Honey, I Love You!

Sarah Wyndham Lewis is a professional Honey Sommelier and co-founder of Bermondsey Street Bees, sustainable beekeepers and specialist suppliers of raw English honeys, comb and wax to chefs and bartenders. Their customers include Daniel Humm, Anthony Demetre, Hélène Darroze, Jonny Lake, Ryan Chetiyawardana and many other leading names. She questions why many food professionals committed to supporting local British producers still use the imported commercially-blended ‘honey’ that’s threatening beekeepers’ livelihoods.

Honey has become a global commodity, named alongside wine and olive oil amongst the world’s frequently widely-debased foodstuffs. Honey fraud is a massive issue, costing authentic producers dearly. With China, India and other high volume honey-producing countries flooding the market with often unregulated, low-quality product, a recent report questions the economic future for Europe’s beekeepers.

Honeybees underpin our domestic food security. From fruit and vegetables to meat and dairy, the majority of our food involves bee pollination somewhere in the food chain. The beehives are tended by beekeepers, who depend on selling their honey to stay in business. The single-source raw varietals they produce offer finesse and differentiation. With bees flying just 2.5 miles from their hives, single-source honeys, like fine wines, are perfect snapshots of their terroir.

If beekeepers can’t sell their honey at fair prices, their businesses become unsustainable. The report, by European farmers’ group Copa-Cogeca flags up the imminent risk of losing some 10 million hives across Europe, with profound effects on farming.  Blended commodity imports sell for as little as £1.08/kg.  Set this against the average cost of production across the EU/UK of £3.40 and we need to ask ourselves what is actually in those honeys labelled ‘A blend of …’.

‘Blending’ is an inherently shady term: This highly processed substance, let’s call it ‘commercial honey’, is mass-produced behind tightly-closed factory doors, where ultra-cheap, globally traded honeys are blended to create products meeting standardised specifications of colour, viscosity and price.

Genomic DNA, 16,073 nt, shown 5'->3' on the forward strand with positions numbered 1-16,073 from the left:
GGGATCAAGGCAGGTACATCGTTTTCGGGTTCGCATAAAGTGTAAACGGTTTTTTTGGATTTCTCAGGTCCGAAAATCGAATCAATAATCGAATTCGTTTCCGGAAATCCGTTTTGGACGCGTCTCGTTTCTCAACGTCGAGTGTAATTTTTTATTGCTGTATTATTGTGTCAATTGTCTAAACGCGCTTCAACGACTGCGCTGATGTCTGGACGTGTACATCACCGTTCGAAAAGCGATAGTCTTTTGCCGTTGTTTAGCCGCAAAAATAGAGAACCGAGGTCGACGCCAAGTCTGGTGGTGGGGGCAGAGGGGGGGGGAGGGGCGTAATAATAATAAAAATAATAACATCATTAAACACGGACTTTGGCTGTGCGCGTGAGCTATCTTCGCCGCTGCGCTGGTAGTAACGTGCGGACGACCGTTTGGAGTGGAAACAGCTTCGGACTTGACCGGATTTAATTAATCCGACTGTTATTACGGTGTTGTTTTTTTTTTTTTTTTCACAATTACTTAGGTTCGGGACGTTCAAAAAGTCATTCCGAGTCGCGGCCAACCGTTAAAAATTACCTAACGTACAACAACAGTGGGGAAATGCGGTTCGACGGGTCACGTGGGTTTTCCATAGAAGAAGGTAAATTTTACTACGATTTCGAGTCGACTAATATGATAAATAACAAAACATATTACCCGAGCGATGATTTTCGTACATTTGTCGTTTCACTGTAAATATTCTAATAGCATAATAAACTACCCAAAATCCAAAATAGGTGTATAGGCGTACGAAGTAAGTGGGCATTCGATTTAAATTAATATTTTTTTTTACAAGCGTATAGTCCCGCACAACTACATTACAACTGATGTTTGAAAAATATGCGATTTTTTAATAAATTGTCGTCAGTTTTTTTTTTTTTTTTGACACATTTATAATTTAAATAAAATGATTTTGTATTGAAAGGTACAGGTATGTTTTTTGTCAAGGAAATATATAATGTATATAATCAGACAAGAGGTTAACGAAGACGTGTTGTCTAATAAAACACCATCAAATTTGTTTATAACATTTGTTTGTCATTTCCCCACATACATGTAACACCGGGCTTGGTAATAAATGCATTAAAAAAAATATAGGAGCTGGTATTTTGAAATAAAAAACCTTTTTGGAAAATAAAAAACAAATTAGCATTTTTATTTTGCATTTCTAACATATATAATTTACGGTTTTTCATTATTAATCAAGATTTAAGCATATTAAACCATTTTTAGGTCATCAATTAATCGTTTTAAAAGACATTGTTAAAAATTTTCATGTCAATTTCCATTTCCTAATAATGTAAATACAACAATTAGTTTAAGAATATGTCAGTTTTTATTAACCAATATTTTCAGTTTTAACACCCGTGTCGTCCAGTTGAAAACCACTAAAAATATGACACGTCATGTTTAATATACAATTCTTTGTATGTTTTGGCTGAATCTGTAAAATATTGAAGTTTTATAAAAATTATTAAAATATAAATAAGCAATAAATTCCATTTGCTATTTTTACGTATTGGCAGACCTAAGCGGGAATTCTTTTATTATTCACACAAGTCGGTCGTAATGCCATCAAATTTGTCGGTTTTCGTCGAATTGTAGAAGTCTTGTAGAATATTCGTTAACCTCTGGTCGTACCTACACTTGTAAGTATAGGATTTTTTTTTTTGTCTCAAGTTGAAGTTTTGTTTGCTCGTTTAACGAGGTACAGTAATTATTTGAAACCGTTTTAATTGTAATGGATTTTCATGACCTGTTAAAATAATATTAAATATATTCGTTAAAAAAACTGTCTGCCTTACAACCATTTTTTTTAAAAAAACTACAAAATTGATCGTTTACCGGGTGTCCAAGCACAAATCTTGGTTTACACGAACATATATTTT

Processes including super-heating and pressurised micro-filtration destroy naturally-derived flavours and nutritional value. The pollen is stripped out to delay setting… and to obscure the true countries of origin. Products declared as ‘A blend of EU honeys’ may well contain honeys transhipped from the other side of the world and illegally re-labelled. Processed honey can also be padded out with cheaper syrups and flavour-boosting essences. The result is a ghost product; as different from real honey as budget freeze-dried coffee granules are from the original coffee beans.

Compare the low-tech approach of artisan honey production, where the combs are simply spun out and the liquid honey then coarsely filtered to remove any hive detritus before being stored or jarred. The pollen (protein) content is left intact, as are all the micro-nutrients and flavours from the plants the bees have visited.  Crucially, the honey is never taken above the maximum natural hive temperature of 40°C, this being the best definition of ‘raw honey’.

But chefs have the power to buy sustainably and lead the way as educators by sourcing real honey direct from beekeepers themselves. Bermondsey Street Bees, the artisan beekeeping business that my husband and I run has supplied raw honeys to London restaurants, bars  and five star hotels for years, working with chefs and bartenders who celebrate the luxury and flavour potential of single-source raw honey and know how crucial it is to support the base of the food chain.

But from top to bottom of the hospitality industry, many kitchens – probably the majority – still routinely buy cheap blended honey as a basic commodity. Let’s connect the dots. Most chefs would say that they care about authentic, sustainable ingredients and support British producers of glorious meat, traditional cheeses, seasonal fruit and heritage vegetables; available thanks to hard-working honeybees.  Without the beekeeping businesses that tend those bees, we’re staring at a future where that produce can no longer be taken for granted.  Sourcing real honey from real beekeepers is an investment in transparency, quality and flavour – and a powerful way to guarantee our food choices in years to come.

Don’t take our word for it, here’s what some top chefs have to say…

“An exquisite artisanal product.”
Michel Roux Jr

“Wonderful honey with a lovely, complex and interesting flavour. Like a good wine, the flavour continues to develop on the palate, making for a really interesting and versatile honey.”
Bryn Williams

To find out more and purchase Bermondsey Street Bees honey, please visit www.bermondseystreetbees.co.uk